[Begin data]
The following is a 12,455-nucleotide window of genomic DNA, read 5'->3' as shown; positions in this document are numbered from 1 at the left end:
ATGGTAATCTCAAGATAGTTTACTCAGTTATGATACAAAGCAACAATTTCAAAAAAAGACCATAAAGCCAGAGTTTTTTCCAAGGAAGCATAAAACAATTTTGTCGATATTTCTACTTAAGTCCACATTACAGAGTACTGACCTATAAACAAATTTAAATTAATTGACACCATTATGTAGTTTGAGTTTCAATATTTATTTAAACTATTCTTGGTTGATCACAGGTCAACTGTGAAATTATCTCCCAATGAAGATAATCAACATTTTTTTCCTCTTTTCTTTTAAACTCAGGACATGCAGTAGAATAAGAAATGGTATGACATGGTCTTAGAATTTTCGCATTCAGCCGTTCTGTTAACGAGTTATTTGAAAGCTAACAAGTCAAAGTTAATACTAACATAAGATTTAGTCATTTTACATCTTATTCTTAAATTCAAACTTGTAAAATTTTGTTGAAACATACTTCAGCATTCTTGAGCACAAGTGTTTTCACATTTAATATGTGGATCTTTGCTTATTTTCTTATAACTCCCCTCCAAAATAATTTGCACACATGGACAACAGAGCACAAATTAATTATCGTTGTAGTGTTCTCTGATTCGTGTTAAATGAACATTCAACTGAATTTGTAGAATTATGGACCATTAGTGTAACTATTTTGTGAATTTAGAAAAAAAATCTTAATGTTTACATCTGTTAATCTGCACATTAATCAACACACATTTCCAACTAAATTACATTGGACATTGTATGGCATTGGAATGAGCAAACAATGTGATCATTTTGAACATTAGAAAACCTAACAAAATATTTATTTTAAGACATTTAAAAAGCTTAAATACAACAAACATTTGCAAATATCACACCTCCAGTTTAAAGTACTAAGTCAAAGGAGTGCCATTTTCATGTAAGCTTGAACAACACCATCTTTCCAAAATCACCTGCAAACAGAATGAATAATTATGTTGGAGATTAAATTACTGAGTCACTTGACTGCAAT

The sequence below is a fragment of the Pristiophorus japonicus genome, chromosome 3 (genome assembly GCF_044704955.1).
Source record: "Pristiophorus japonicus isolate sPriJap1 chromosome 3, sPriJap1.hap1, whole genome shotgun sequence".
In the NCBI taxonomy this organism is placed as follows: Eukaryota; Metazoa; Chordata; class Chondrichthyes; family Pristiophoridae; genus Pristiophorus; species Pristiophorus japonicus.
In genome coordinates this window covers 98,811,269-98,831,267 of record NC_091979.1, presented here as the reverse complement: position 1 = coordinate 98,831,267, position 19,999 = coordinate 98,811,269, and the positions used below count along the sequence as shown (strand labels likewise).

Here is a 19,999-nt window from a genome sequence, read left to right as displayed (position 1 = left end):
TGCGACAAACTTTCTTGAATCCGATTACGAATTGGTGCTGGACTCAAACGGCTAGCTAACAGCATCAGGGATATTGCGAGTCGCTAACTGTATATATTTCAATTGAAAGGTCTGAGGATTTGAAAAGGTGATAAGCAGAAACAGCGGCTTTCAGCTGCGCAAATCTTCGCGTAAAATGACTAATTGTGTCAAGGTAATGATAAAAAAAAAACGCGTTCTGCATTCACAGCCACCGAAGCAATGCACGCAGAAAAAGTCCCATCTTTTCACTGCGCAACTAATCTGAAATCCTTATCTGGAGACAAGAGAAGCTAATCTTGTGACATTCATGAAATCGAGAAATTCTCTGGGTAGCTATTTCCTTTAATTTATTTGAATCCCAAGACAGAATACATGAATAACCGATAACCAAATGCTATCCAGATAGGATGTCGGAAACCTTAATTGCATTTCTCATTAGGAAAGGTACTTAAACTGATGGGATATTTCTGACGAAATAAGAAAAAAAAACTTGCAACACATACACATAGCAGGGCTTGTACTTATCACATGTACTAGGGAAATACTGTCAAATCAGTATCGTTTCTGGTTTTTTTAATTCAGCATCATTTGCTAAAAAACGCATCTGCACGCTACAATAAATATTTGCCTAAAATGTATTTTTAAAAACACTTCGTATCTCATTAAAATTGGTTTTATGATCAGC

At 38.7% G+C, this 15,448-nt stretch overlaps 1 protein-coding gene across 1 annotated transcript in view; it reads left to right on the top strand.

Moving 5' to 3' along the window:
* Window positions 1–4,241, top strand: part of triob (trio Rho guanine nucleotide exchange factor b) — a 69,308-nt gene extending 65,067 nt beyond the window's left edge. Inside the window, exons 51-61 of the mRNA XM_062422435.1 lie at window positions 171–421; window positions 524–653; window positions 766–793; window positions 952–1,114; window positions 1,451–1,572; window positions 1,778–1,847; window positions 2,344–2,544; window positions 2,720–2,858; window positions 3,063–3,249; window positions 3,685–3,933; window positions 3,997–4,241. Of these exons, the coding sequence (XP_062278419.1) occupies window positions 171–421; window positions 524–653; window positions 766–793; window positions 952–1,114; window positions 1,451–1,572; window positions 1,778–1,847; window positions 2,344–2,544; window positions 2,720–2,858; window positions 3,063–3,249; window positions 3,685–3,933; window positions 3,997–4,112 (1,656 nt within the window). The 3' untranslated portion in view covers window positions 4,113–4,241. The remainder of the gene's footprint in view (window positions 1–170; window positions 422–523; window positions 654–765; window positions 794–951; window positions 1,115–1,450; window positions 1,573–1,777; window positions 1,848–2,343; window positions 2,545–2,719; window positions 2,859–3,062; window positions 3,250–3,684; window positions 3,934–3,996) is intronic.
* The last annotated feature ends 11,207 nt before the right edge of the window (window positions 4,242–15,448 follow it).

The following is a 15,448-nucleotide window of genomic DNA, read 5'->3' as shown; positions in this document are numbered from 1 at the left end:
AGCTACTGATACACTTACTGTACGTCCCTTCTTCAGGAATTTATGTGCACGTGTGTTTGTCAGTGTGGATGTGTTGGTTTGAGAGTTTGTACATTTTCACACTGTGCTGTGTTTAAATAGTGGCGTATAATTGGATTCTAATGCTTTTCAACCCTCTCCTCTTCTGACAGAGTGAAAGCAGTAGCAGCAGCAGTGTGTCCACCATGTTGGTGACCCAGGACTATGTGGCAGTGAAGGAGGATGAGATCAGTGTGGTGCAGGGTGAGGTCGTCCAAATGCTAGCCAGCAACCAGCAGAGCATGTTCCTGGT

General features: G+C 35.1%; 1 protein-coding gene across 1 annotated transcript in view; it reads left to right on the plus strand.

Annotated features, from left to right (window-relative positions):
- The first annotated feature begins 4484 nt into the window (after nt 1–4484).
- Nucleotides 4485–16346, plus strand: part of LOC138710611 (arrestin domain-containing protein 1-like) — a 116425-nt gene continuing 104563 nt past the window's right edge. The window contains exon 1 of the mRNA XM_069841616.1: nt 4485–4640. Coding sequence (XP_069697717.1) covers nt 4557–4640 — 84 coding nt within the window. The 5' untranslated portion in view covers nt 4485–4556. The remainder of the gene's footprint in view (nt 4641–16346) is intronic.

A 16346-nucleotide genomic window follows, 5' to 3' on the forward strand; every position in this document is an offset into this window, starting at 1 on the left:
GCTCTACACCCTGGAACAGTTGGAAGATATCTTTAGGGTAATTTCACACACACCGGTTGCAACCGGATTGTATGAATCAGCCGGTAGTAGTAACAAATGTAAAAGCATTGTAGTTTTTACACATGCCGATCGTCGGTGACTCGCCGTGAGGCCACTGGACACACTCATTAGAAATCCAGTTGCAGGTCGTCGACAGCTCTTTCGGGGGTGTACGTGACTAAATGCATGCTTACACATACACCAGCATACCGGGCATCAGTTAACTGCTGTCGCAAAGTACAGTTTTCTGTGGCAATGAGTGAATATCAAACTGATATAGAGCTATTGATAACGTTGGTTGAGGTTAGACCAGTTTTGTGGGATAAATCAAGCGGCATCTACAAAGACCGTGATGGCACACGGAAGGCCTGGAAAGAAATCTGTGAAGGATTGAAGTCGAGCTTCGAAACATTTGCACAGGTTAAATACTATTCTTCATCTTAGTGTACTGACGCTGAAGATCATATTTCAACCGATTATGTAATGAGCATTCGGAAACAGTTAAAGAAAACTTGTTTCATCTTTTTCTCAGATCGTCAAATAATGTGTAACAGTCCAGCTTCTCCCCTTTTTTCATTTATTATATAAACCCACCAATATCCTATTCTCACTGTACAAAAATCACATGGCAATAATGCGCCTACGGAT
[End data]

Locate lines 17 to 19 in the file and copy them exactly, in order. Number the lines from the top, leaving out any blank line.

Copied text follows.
- The first annotated feature begins 4484 nt into the window (after nt 1–4484).
- Nucleotides 4485–16346, plus strand: part of LOC138710611 (arrestin domain-containing protein 1-like) — a 116425-nt gene continuing 104563 nt past the window's right edge. The window contains exon 1 of the mRNA XM_069841616.1: nt 4485–4640. Coding sequence (XP_069697717.1) covers nt 4557–4640 — 84 coding nt within the window. The 5' untranslated portion in view covers nt 4485–4556. The remainder of the gene's footprint in view (nt 4641–16346) is intronic.

A 16346-nucleotide genomic window follows, 5' to 3' on the forward strand; every position in this document is an offset into this window, starting at 1 on the left: